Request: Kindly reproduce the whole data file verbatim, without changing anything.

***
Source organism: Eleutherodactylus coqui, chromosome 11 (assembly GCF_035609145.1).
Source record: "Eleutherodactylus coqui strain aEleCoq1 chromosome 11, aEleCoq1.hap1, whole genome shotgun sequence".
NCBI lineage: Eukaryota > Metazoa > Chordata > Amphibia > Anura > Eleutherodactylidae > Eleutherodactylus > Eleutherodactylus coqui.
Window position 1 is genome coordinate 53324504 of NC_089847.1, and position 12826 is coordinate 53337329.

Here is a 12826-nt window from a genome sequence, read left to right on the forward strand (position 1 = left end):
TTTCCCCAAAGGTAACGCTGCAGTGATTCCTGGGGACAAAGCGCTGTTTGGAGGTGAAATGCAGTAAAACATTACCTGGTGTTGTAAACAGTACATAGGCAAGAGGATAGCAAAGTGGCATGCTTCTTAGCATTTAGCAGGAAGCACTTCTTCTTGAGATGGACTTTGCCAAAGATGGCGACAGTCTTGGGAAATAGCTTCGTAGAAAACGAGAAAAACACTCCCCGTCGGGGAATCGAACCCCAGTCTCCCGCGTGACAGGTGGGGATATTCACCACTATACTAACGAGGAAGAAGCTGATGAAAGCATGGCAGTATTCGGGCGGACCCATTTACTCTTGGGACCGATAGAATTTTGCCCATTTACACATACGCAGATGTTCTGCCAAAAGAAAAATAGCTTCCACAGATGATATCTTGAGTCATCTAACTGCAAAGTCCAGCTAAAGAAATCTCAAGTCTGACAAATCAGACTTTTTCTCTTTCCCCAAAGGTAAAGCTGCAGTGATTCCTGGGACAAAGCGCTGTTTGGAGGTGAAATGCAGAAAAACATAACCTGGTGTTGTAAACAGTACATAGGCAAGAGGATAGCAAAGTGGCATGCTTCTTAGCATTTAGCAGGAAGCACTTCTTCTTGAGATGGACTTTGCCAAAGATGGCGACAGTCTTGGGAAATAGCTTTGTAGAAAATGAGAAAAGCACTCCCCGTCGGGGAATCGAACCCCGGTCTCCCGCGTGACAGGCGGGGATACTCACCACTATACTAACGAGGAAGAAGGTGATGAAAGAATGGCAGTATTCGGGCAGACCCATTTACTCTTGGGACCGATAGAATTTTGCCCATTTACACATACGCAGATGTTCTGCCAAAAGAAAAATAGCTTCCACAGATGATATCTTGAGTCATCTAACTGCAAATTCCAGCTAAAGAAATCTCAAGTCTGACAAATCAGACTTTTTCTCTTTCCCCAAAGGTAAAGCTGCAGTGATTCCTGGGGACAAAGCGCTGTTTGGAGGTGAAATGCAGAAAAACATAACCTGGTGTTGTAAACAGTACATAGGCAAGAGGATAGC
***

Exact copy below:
Source organism: Eleutherodactylus coqui, chromosome 11 (assembly GCF_035609145.1).
Source record: "Eleutherodactylus coqui strain aEleCoq1 chromosome 11, aEleCoq1.hap1, whole genome shotgun sequence".
NCBI lineage: Eukaryota > Metazoa > Chordata > Amphibia > Anura > Eleutherodactylidae > Eleutherodactylus > Eleutherodactylus coqui.
Window position 1 is genome coordinate 53324504 of NC_089847.1, and position 12826 is coordinate 53337329.

Here is a 12826-nt window from a genome sequence, read left to right on the forward strand (position 1 = left end):
TTTCCCCAAAGGTAACGCTGCAGTGATTCCTGGGGACAAAGCGCTGTTTGGAGGTGAAATGCAGTAAAACATTACCTGGTGTTGTAAACAGTACATAGGCAAGAGGATAGCAAAGTGGCATGCTTCTTAGCATTTAGCAGGAAGCACTTCTTCTTGAGATGGACTTTGCCAAAGATGGCGACAGTCTTGGGAAATAGCTTCGTAGAAAACGAGAAAAACACTCCCCGTCGGGGAATCGAACCCCAGTCTCCCGCGTGACAGGTGGGGATATTCACCACTATACTAACGAGGAAGAAGCTGATGAAAGCATGGCAGTATTCGGGCGGACCCATTTACTCTTGGGACCGATAGAATTTTGCCCATTTACACATACGCAGATGTTCTGCCAAAAGAAAAATAGCTTCCACAGATGATATCTTGAGTCATCTAACTGCAAAGTCCAGCTAAAGAAATCTCAAGTCTGACAAATCAGACTTTTTCTCTTTCCCCAAAGGTAAAGCTGCAGTGATTCCTGGGACAAAGCGCTGTTTGGAGGTGAAATGCAGAAAAACATAACCTGGTGTTGTAAACAGTACATAGGCAAGAGGATAGCAAAGTGGCATGCTTCTTAGCATTTAGCAGGAAGCACTTCTTCTTGAGATGGACTTTGCCAAAGATGGCGACAGTCTTGGGAAATAGCTTTGTAGAAAATGAGAAAAGCACTCCCCGTCGGGGAATCGAACCCCGGTCTCCCGCGTGACAGGCGGGGATACTCACCACTATACTAACGAGGAAGAAGGTGATGAAAGAATGGCAGTATTCGGGCAGACCCATTTACTCTTGGGACCGATAGAATTTTGCCCATTTACACATACGCAGATGTTCTGCCAAAAGAAAAATAGCTTCCACAGATGATATCTTGAGTCATCTAACTGCAAATTCCAGCTAAAGAAATCTCAAGTCTGACAAATCAGACTTTTTCTCTTTCCCCAAAGGTAAAGCTGCAGTGATTCCTGGGGACAAAGCGCTGTTTGGAGGTGAAATGCAGAAAAACATAACCTGGTGTTGTAAACAGTACATAGGCAAGAGGATAGC